Page last updated at 12:45 GMT, Wednesday, 19 November 2008

Plea to halt DR Congo atrocities

Two displaced mothers and children at a camp near Goma, 15 Nov
An estimated 250,000 people have been made homeless by the fighting

Community groups in the Democratic Republic of Congo have made an impassioned plea for European troops to be sent to halt atrocities there.

They say they have witnessed scenes never seen in their history, and that UN peacekeepers are powerless.

Meanwhile, rebel forces have begun to withdraw from some of their positions in east as promised.

The withdrawal is taking place ahead of talks due between the rebels loyal to Laurent Nkunda, the army and the UN.

Clashes between the army and the rebel forces of Gen Nkunda have driven an estimated 250,000 people from their homes and created a humanitarian crisis in recent weeks.


Most computers will open this document automatically, but you may need Adobe Reader

The BBC's Mark Doyle is in the region and says the 44 groups who signed the letter range from women's organisations to church groups and are the closest thing to the authentic voice of the community.

The letter, addressed to the UN Security Council and international leaders, details how civilians have been summarily executed and corpses line the streets.

"We don't know which saint to pray to; we are condemned to death by all this violence and displacement. We have been abandoned," it says.

At present, the UN mission in DR Congo (Monuc) is made up of 17,000 soldiers and police - the biggest UN force of its kind.

The community groups said Monuc witnessed all atrocities, but was "powerless".

"At times, its interventions are delayed, if not ineffective. We can therefore no longer continue to rely on Monuc to protect us," their letter says.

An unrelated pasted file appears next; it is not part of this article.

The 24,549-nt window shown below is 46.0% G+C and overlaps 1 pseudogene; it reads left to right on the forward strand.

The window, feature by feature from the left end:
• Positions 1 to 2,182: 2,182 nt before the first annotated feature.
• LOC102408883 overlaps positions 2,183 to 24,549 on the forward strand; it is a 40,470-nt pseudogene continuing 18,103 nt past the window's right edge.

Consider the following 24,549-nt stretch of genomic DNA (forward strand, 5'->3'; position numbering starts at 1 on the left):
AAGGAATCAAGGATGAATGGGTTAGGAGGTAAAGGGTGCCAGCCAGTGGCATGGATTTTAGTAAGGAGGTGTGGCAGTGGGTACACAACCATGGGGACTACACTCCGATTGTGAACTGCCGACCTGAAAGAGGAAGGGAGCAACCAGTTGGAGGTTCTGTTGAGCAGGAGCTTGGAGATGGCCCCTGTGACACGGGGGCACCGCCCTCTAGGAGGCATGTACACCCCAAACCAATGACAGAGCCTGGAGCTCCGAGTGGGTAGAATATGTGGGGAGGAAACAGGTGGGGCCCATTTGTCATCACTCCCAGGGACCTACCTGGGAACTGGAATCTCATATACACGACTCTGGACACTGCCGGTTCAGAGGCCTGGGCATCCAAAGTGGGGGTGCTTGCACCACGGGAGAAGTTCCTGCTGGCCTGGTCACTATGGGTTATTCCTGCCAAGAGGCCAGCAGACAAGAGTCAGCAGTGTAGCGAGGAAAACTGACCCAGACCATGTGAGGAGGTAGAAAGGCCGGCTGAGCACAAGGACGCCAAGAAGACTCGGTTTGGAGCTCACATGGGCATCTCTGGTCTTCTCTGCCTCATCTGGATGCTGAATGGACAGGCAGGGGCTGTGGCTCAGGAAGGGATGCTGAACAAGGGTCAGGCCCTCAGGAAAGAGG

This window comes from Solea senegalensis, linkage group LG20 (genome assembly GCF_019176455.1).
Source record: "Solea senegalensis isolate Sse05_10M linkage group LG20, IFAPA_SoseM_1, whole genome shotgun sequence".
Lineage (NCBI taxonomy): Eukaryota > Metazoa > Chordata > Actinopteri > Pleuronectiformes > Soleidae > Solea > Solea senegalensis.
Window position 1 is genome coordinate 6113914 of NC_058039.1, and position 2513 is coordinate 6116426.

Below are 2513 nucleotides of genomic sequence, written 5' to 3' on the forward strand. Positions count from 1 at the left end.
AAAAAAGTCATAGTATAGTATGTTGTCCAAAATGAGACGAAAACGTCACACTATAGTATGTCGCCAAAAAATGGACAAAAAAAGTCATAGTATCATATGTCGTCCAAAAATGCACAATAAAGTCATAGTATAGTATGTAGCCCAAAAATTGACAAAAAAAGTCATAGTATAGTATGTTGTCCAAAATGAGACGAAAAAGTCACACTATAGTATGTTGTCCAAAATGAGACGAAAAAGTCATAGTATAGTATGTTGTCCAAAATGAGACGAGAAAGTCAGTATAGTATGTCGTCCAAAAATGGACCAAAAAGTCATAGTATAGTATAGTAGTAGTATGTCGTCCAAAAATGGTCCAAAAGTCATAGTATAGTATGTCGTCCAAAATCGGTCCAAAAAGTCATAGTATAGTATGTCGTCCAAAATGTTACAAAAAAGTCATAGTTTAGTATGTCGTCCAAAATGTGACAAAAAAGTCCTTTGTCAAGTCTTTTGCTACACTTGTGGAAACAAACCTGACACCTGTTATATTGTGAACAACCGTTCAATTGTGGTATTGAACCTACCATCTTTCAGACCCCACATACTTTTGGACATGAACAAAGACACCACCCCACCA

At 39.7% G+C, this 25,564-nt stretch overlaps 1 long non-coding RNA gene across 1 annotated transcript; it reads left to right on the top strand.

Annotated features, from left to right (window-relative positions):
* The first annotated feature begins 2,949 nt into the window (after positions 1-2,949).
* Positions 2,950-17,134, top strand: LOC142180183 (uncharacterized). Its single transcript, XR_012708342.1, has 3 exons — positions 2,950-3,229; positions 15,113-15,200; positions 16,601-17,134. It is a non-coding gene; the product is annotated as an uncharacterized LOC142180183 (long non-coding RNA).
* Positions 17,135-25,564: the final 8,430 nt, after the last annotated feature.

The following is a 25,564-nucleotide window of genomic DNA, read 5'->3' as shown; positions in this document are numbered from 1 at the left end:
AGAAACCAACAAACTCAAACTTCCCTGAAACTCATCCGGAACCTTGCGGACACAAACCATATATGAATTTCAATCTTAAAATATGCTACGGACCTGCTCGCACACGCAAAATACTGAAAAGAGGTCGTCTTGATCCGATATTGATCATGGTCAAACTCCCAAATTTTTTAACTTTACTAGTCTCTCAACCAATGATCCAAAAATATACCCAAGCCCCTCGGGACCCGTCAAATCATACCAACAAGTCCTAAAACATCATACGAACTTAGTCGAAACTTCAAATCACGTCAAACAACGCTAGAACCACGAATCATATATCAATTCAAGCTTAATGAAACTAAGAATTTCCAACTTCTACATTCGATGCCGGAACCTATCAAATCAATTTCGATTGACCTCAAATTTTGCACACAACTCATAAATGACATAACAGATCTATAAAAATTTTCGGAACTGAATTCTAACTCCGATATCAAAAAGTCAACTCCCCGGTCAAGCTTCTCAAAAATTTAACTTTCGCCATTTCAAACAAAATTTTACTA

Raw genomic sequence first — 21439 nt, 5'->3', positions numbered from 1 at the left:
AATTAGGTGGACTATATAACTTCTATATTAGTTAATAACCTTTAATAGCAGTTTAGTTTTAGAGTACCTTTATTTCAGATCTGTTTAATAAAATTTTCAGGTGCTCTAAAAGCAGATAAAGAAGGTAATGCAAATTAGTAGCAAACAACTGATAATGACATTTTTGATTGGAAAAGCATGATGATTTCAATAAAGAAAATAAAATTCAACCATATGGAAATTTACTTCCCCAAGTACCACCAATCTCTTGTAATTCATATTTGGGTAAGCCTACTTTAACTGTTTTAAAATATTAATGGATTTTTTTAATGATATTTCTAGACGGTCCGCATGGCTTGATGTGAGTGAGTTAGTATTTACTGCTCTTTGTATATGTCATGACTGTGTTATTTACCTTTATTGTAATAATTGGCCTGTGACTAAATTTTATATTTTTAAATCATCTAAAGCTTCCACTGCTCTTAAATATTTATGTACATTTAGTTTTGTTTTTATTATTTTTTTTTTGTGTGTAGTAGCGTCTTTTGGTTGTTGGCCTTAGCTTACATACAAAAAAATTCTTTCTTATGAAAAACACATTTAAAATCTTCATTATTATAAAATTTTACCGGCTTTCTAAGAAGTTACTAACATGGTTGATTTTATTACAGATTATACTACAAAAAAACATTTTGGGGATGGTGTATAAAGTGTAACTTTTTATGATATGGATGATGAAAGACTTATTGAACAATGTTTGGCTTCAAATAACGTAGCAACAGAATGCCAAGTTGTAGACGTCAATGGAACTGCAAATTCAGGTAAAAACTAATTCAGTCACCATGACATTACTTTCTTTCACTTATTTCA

Next week, the UN is to consider a French resolution to increase the number of UN troops in the country by 3,000.

After talks with UN envoy Olusegun Obasanjo, General Nkunda offered on Tuesday to pull his forces back 40km (25 miles) on two fronts around the towns of Kanyabayonga and Kiwanja, north of the regional capital, Goma.

Army soldiers in eastern DR Congo
CNDP: Gen Nkunda's Tutsi rebels - 6,000 fighters
FDLR: Rwandan Hutus - 6-7,000
Mai Mai: pro-government militia - 3,500
Monuc: UN peacekeepers - 6,000 in North Kivu, including about 1,000 in Goma (17,000 nationwide)
DRC army - 90,000 (nationwide)
Source: UN, military experts

Mr Nkunda said he wanted the UN to police the vacated territory.

Our correspondent says that whatever happens on the front line, the rebels are highly unlikely to compromise on their political objectives or voluntarily weaken their overall military position.

The UN has accused both sides of atrocities.

This week, a military tribunal in Goma sentenced 11 soldiers to life in prison for rape and looting. Another 12 soldiers face court martial in the coming week - one accused of killing a family of six in Goma on 29 October.

Gen Nkunda says he is fighting to protect all minorities, in particular his Tutsi community, from attacks by Rwandan FDLR Hutu rebels who fled to DR Congo after the 1994 genocide.

The Congolese army has been accused of working with the FDLR fighters to exploit eastern DR Congo's rich mineral resources.

The DR Congo government says Gen Nkunda is backed by neighbouring Rwanda - a charge denied by Rwanda's government.

Map of eastern DR Congo

Print Sponsor


The BBC is not responsible for the content of external internet sites

Has China's housing bubble burst?
How the world's oldest clove tree defied an empire
Why Royal Ballet principal Sergei Polunin quit


Americas Africa Europe Middle East South Asia Asia Pacific